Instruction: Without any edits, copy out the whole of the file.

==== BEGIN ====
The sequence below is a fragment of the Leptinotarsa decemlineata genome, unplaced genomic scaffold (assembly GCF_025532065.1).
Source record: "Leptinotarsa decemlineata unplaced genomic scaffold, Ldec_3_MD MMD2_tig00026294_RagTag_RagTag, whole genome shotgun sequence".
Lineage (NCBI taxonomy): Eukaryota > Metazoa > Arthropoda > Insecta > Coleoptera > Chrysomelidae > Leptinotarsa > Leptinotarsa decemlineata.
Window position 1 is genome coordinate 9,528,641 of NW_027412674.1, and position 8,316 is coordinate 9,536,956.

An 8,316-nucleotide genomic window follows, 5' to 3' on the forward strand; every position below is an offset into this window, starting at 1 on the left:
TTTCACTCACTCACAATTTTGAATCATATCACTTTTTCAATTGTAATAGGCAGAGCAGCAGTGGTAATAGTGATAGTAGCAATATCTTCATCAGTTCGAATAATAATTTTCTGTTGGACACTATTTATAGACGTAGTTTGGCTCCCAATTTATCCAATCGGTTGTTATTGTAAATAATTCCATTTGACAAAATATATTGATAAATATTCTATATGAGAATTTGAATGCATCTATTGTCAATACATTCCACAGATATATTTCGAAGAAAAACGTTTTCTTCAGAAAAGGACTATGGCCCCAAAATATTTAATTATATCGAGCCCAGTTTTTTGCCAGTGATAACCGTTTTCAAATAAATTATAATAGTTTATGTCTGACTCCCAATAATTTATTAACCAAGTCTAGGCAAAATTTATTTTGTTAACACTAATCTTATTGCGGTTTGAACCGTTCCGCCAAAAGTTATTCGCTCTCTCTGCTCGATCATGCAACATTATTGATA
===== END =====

The sequence below is a fragment of the Leptinotarsa decemlineata genome, unplaced genomic scaffold (assembly GCF_025532065.1).
Source record: "Leptinotarsa decemlineata unplaced genomic scaffold, Ldec_3_MD MMD2_tig00026294_RagTag_RagTag, whole genome shotgun sequence".
Lineage (NCBI taxonomy): Eukaryota > Metazoa > Arthropoda > Insecta > Coleoptera > Chrysomelidae > Leptinotarsa > Leptinotarsa decemlineata.
Window position 1 is genome coordinate 9,528,641 of NW_027412674.1, and position 8,316 is coordinate 9,536,956.

An 8,316-nucleotide genomic window follows, 5' to 3' on the forward strand; every position below is an offset into this window, starting at 1 on the left:
TTTCACTCACTCACAATTTTGAATCATATCACTTTTTCAATTGTAATAGGCAGAGCAGCAGTGGTAATAGTGATAGTAGCAATATCTTCATCAGTTCGAATAATAATTTTCTGTTGGACACTATTTATAGACGTAGTTTGGCTCCCAATTTATCCAATCGGTTGTTATTGTAAATAATTCCATTTGACAAAATATATTGATAAATATTCTATATGAGAATTTGAATGCATCTATTGTCAATACATTCCACAGATATATTTCGAAGAAAAACGTTTTCTTCAGAAAAGGACTATGGCCCCAAAATATTTAATTATATCGAGCCCAGTTTTTTGCCAGTGATAACCGTTTTCAAATAAATTATAATAGTTTATGTCTGACTCCCAATAATTTATTAACCAAGTCTAGGCAAAATTTATTTTGTTAACACTAATCTTATTGCGGTTTGAACCGTTCCGCCAAAAGTTATTCGCTCTCTCTGCTCGATCATGCAACATTATTGATA